Worrying can work well and it can work badly:

  • To the good, worrying can be predictive, protective, and preventive.
  • To the bad, worrying can be disturbing, distorting, and discouraging.

Creating worries can alarm; denying worries can risk harm. In both cases, parental worry can be a complicated choice.

  • There is helpful worrying about what you can prepare for, like some new freedom such as young love that needs to be carefully discussed. This is worry to take predictive responsibility: “Do this to keep it safe.”
  • There is helpless worrying about what you are powerless to prevent, like the physical risks that come with playing contact sports. This is letting worry go with acceptance of responsibility: “Playing the game can hurt you.”
  • There can be harmful worrying when fearful parents discourage youthful growth like part-time employment and working with older peers. This is letting worry limit experience: “They can have unhealthy influence.”

Most parents do a mix of all three.

Worry Conflicts

Between parent and teenager, worry can be a growing source of contention. While parents believe in worrying as a watchful warner of possible danger, their adolescent may treat their worrying as a doubt caster, a vote of no confidence, and a suspicious spoiler of tempting fun. So unfolds more frequent conflict between adult and adolescent:

Teenager: “You worry too much!”

Parent: “Well, you don’t worry enough!”

Teenager: “You always see the down side!”

Parent: “You need to think what can go wrong!”

Teenager: “Worry shows how you don’t trust me!”

Parent: “Worry shows how we distrust your world!”

Teenager: “I tell you less so maybe you will worry less!”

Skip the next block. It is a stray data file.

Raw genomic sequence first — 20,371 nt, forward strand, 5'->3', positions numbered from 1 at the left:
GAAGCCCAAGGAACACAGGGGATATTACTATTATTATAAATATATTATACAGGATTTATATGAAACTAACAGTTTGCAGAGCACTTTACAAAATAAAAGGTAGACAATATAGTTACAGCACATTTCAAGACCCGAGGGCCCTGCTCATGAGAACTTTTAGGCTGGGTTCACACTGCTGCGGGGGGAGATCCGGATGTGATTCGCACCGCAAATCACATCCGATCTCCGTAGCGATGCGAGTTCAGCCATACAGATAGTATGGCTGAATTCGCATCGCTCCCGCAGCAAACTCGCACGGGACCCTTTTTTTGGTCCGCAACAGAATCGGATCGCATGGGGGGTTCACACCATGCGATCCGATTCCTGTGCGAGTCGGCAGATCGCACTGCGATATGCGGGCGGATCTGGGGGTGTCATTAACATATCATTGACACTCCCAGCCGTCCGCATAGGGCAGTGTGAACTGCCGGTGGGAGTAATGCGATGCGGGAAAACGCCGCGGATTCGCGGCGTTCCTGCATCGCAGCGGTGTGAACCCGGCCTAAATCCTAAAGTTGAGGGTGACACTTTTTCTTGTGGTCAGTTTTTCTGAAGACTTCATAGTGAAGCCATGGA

Parent: “The less we’re told, the more we’re prone to worry!”

Teenager: “You worry about stuff that probably won’t happen!”

Parent: “We worry about what we believe could possibly occur!”

Teenager: “If I worried about everything, I’d never try anything new!”

Parent: “If you worried a little more you might avoid what’s dangerous to do!”

Managing Worry

Who’s right? Often, they both are, because worry can be double-edged. It can be realistic or fanciful, considered or impulsive, protective or distrustful, insightful or alarmist, sensible or irrational, perceptive or distorting, helpful or harmful.

Worry is complicated to manage because it is a mix of emotion and reason. Because worry is fearful thinking, it’s tempting to let the feeling rule. However, while fear is a good emotional informant (“I’m scared!”), it can be an irrational advisor (“It’s time to panic!”)

So, when it comes to worry, be alert to the emotion, but take time to let judgment rule before deciding what to think, what to say, or how to act. Asking for more information can often help.

When to Worry

Worry can create conflict over risks the teenager, for freedom’s sake, wants to deny that the parent, for safety’s sake, wants to consider. So, parents: when to worry?

  • Worry when you wonder what is safe to do.
  • Worry to imagine unwanted possibilities.
  • Worry to question what is right or wise.
  • Worry to act with vigilance and care.
  • Worry over what you can’t control.
  • Worry over what you can control.
  • Worry to predict and prepare.
  • Worry to restrain impulse.
  • Worry to take your time.
  • Worry to watch out.
  • Worry to talk.

So maybe the best advice is not "Don't worry!" Rather it is: "Worry well!" Use it not to fantasize, exaggerate, and alarm; but to predict, prepare, and prevent.

More from Carl E Pickhardt Ph.D.